Yuma Asami: Ceres. Yes, Ceres. I actually struggled with this song. I don’t know how many times I changed the lyrics. Until right at the end of the production, I kept working with the producer to shape it into what it is now. But the underlying theme of the song is Ceres, the goddess of agriculture, or Mother Earth. There is a small planet named after Ceres and there are other symbolisms behind this name, but for me, it’s Mother Earth. In my life I’ve experienced parting with, you know, the loved ones and their passing – well, I’ve lost my father and my older brother, and saying goodbyes like that - I wanted to make a song based on that and in order to do that, I really had to wrestle with that piece. Sometimes just changing your own attitude can be a lifesaver, or make the world a different place – that sort of message and the longing for someone – I put all that into my singing. Separation, death, life, and the existence are what make the base of the song. It was really tough! It’s expressed well in the YouTube video, so I hope you watch it.

SeanBird: Please tell us about your latest music release.

Yuma Asami: Back in January I released a mini album called SCAR Light EP. SCAR Light is a word I made up, but well, the scar means a wound, and the light is the illuminating light. I know that there are times in life when cuts and burns hurt, but I hope that lives will be filled more and more with shining light. I wanted to express that in this album. You can find the song on the iTunes Store so please do give it a listen. Oh, and I may be able to release another CD this year, so I’ll do my best to get that distributed in the US too!

SeanBird: Would you ever consider touring in the U.S.A.?

Yuma Asami: Of course! I wanna go to the United States! It's my dream. Please, please invite me!Seriously. I do wanna go to the states. I’ll need to take my performance up to the next level for that – and I want people to have a good time so, I’ll be just working hard towards that goal, and grow as an artist. Please look forward to seeing me in the US!

I was saddened to hear about your battle with Stage 3 ovarian cancer. Please tell us about your road to recovery (recovery process). I hope you are feeling better!

Yuma Asami: Really, I didn’t think I’d get so sick myself either, when I was only 26. It really did come as a huge shock. I’ve lost my dad to lung cancer but I didn’t even have a slightest concern about my health when I was 26, so when I found out, I just wanted everything to be a bad dream. But it wasn’t a dream and I came to terms with that fact. And at that time, my mentor, my mentor from Ebisu Muscats, told me that “my job is to get better.” From then, I sort of begun to face my illness. I was like: “Am I going to let the sickness defeat Asami Yuma? Is this going to be the end of it all?” I really didn’t want that. I just couldn’t stand the idea that Asami Yuma is going to disappear just like that because of the sickness. And the fact that I simply wished to stand in front of everyone one more time with a smile – that got me go through all the treatments. After I announced my condition for the first time, my fans were so nice and patient. And I received so much support from my family, my friends, and my coworkers. Without them, I wouldn’t be here. So, I was blessed with support from so many people that it must be the biggest factor in overcoming my condition. You know, if you have people waiting for you, that’s really encouraging. It’s also that – this might sound a bit vain, but Asami Yuma was like the sun in their lives. And I wanted to cheer up everybody with Yuma’s cheerfulness. I, time and again, told myself to not lose who I was, and believed that I could smile off the tough times. I truly held onto that mindset when I was facing my sickness. And that’s how I was able to come back here with a smile! Thank you everyone for your support!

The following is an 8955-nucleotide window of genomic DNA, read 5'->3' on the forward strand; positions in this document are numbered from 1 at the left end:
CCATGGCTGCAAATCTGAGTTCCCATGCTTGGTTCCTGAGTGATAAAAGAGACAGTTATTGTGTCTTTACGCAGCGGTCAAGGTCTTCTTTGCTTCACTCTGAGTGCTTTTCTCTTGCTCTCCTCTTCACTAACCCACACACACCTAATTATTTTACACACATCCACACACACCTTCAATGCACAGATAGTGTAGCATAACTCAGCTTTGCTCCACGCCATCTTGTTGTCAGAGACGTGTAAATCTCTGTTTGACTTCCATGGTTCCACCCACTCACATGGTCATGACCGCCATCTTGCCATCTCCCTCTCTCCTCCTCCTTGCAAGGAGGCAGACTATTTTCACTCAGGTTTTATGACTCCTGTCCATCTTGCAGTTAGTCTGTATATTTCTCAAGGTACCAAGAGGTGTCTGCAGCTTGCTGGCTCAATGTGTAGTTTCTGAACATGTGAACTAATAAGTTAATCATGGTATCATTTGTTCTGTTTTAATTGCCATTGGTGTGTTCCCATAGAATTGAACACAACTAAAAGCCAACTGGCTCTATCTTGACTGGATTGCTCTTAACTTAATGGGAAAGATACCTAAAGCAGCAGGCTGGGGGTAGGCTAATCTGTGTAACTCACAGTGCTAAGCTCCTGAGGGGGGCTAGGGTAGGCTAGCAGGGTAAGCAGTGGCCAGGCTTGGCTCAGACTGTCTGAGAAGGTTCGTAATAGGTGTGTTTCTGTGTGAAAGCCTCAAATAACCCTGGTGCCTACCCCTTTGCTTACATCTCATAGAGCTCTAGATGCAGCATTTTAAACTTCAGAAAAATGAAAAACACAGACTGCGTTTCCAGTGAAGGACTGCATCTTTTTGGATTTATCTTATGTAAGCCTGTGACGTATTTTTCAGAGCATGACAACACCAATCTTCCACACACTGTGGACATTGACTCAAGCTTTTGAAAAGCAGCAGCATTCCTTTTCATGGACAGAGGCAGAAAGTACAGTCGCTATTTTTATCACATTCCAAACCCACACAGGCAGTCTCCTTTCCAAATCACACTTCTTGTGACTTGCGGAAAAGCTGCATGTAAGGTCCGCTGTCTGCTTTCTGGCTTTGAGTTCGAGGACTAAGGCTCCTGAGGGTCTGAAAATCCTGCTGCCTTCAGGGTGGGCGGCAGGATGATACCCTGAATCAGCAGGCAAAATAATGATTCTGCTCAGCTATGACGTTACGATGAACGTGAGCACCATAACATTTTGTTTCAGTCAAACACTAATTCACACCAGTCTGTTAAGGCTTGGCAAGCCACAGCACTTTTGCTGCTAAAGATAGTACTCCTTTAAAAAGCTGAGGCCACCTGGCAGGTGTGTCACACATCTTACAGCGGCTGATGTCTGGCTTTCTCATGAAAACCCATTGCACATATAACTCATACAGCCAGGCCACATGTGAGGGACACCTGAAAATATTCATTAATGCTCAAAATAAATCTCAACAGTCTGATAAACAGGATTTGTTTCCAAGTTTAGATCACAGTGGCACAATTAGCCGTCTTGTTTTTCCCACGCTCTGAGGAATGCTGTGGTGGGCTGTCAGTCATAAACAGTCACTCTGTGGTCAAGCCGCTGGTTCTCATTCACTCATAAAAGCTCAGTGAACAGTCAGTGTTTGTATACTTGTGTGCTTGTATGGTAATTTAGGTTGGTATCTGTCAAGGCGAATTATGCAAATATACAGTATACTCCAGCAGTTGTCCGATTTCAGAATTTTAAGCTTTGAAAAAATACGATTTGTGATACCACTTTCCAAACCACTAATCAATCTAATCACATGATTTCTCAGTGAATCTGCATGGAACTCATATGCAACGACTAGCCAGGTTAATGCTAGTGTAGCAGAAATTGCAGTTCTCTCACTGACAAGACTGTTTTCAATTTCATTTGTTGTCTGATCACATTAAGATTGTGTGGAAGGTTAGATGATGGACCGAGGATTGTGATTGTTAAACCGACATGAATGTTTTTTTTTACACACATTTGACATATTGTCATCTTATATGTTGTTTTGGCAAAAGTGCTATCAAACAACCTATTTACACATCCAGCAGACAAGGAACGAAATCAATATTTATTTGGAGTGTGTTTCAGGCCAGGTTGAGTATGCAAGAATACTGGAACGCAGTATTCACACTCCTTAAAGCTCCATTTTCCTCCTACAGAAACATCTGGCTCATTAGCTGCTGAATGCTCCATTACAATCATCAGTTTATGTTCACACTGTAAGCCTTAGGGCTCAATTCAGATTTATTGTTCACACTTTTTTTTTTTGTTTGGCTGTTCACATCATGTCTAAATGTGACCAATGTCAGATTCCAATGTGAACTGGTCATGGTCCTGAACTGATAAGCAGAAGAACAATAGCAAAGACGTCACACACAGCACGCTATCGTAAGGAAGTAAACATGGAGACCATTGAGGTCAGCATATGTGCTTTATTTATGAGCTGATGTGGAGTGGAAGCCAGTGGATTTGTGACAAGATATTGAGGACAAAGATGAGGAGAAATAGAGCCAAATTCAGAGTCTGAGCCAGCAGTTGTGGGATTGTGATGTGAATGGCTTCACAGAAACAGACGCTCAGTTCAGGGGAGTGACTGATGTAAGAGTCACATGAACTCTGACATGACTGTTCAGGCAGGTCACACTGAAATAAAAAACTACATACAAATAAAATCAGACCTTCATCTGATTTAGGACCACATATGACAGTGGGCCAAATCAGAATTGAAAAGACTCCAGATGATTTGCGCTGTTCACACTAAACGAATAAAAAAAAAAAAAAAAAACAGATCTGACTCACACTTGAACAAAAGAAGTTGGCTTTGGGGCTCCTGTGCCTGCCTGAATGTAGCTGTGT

SeanBird: Please tell us about your work with the non-profit group "Cancer Net Japan" that helps to promote the awareness of ovarian cancer.

Yuma Asami: Yes. Because of what happened to me, I’m working lots with this non-profit organization called Cancer Net Japan. Mainly, I do charity events with them, and share my story at their speaking events. I also do awareness campaigns. I hope sharing my experience can help others, and I know I’m not that good of a public speaker, but I talk to women, and lately also to men, so that they can learn more about the female body.

SeanBird: Where can fans contact go to learn more about your music? (Website, Twitter, etc.)

Yuma Asami: Ah, I have a Twitter account. My Twitter account is @asami_yuma. Please follow me.(Laughter)And also I have an Instagram account, too, but... ah... SNS, I’m not good with that. (Laughter) I do have a YouTube channel, but I’m just a very much analog kind of person. I’m having a hard time keeping up with all that social network stuff, but I’m trying! So please check them out!

SeanBird: Do you have any current or upcoming projects that you would like to talk about?

Yuma Asami: Well. Let’s see…Right now what I’m creating, or the media I’m expressing myself through, is music, and of course I’m involved with composing and writing to some extent but I do want to try something that’s completely different from that…like, having a great producer create a great platform from which I can work on, something like theatre, or a performance. I guess because I’m so full of energy and I like energetic things, and I’m beginning to think that I’d like to do more than talk about my own experience to cheer people up, I want to perform – I can’t explain this well, but I am trying to get a producer to do a production with me right now, so I’m working on it and hopefully we get to release it by the end of this year.

SeanBird: Thank you again for taking time out of your busy schedule to speak with us; good luck with everything!

Yuma Asami: Thank you very much for giving me this interview! I really appreciate it. Oh, hope to see you, Sean Bird, and all the listeners of The J-Pop Exchange! Thanks so much, I had a great time! I love you! Bye bye! This is Yuma Asami!